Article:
Look your children in the eyes when they speak to you,
and raise your eyebrows, and smile when they smile.
Notice your son’s mouth curves up on one side,
and his fingers are long and squared-off at the tips like his father’s.
Search your daughter’s right heel for the star-shaped scar
where they tapped her for blood when she was two days new.
Drop everything when your husband gets that soft, glazed look
and presses his palm into the small of your back.
Think to yourself how like the spreading roots
of a silver maple
are his hands.

Marcella Remund, How to Practice Poetry


Notes: Poem – The New Poetry. Photography: Patty Maher (The Quiet Storm)

Breathe, babe, breathe

eric-rose-sleeping

I knelt beside him. “Breathe, babe, breathe,” I said to him, little puffs accompanying each word…After running a bunch of tests they decided that John had…No heart attack, as they had first surmised.  All of that was pretty memorable. But what I remember the most vividly is this: later that day, I was driving the rental car down some minor highway, the snow surrounding us still, a house here and there, both John and Maya asleep, and I felt a soaring sense of euphoria. Not a hallucinogenic euphoria. It was an earthly euphoria, one of the most grounded feelings, in fact, that I can ever remember having.

This is my person. This is my baby. They are both safe, sleeping. This is the snow. These are my strong hands on the steering wheel. This is my life. This is all there is. And it is so fragile. And beyond enough.

It is these moments that we fear, these moments that are inevitable, that put us in touch with a proportionate sense of gratitude for just how lucky we are to live on this earth for even one day.

I’m not claiming that’s any consolation for the suffering — particularly for those who don’t get the comparatively gentle perspective borne of close calls, but the brutal realization of disease and death. I’m just acutely aware of how much more accurately we weigh our own small lives when we touch into just how vast and inevitable loss really is. Time slows down. Our senses are empowered. The sound of a peacefully sleeping person that you love becomes what it really is, the most sacred sound in the entire universe.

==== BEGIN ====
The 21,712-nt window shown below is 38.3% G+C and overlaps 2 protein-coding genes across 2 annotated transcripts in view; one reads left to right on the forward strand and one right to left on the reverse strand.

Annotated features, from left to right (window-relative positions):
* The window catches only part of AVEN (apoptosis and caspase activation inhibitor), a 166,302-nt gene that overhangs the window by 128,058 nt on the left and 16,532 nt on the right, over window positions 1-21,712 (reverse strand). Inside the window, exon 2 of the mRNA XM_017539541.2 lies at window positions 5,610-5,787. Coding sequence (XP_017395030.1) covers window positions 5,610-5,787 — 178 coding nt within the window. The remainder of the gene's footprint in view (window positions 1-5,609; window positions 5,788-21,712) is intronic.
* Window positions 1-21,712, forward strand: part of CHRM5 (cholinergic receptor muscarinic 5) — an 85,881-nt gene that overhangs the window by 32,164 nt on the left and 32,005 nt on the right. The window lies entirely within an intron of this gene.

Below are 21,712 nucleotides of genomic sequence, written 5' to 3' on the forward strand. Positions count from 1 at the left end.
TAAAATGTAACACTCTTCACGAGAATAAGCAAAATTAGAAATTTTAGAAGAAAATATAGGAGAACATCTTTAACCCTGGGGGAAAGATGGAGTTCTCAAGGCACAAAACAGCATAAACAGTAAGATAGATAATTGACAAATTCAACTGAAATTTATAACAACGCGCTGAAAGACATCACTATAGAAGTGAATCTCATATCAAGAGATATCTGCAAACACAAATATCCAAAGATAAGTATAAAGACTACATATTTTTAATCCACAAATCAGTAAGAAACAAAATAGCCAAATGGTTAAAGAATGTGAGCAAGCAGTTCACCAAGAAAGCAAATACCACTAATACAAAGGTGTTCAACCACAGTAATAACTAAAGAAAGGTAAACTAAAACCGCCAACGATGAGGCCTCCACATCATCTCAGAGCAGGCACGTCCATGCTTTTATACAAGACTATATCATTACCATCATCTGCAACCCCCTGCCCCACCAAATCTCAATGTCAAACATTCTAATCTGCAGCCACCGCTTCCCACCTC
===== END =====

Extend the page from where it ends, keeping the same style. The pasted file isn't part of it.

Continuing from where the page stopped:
~ Courtney E. Martin, from The Shocking Clarity of Almost Losing it All (On Being, Dec 16, 2016)


Photo: Eric Rose

little tummy roll that has helpfully crept over the bottom of the iPad, so that it might help you type?

Anne Lamott, from a Facebook post on November 25, 2012:

Quickly, and probably with lots of typos: I am beginning to think that this body of mine is the one I will have the entire time I am on this side of eternity.

I didn’t agree to this. I have tried for approximately fifty years to get it to be an ever so slightly different body: maybe the tiniest bit more like Cindy Crawford’s, and–if this is not too much to ask–Michelle Obama’s arms. I mean, is this so much to ask? But I had to ask myself, while eating my second piece of key lime pie in Miami last Sunday, and then again, while sampling my second piece of Crete brûlée in Akron, if this is going to happen.

For the record, I do not usually eat like I do in hotels while I am on book tour. But I have a terrble sweet tooth and I am just not going to be spending much more of this and precious life at the gym, than I already do, which is at best, three times a week, in a terrible shirking bad attitude bitter frame of mind. I go for three one-hour hikes a week. I’m not a Lunges kind of girl.
And even if I were, I’m shrinking. I’m not quite Dr. Ruth yet, but I used to be 5’7, and now am–well, not.

But the psalmist says I am wonderfully and fearfully made. Now, upon hearing that, two days after Thanksgiving, don’t you automatically think that “fearfully” refers to your thighs, your upper arms, the little tummy roll that has helpfully crept over the bottom of the iPad, so that it might help you type? [Read more…]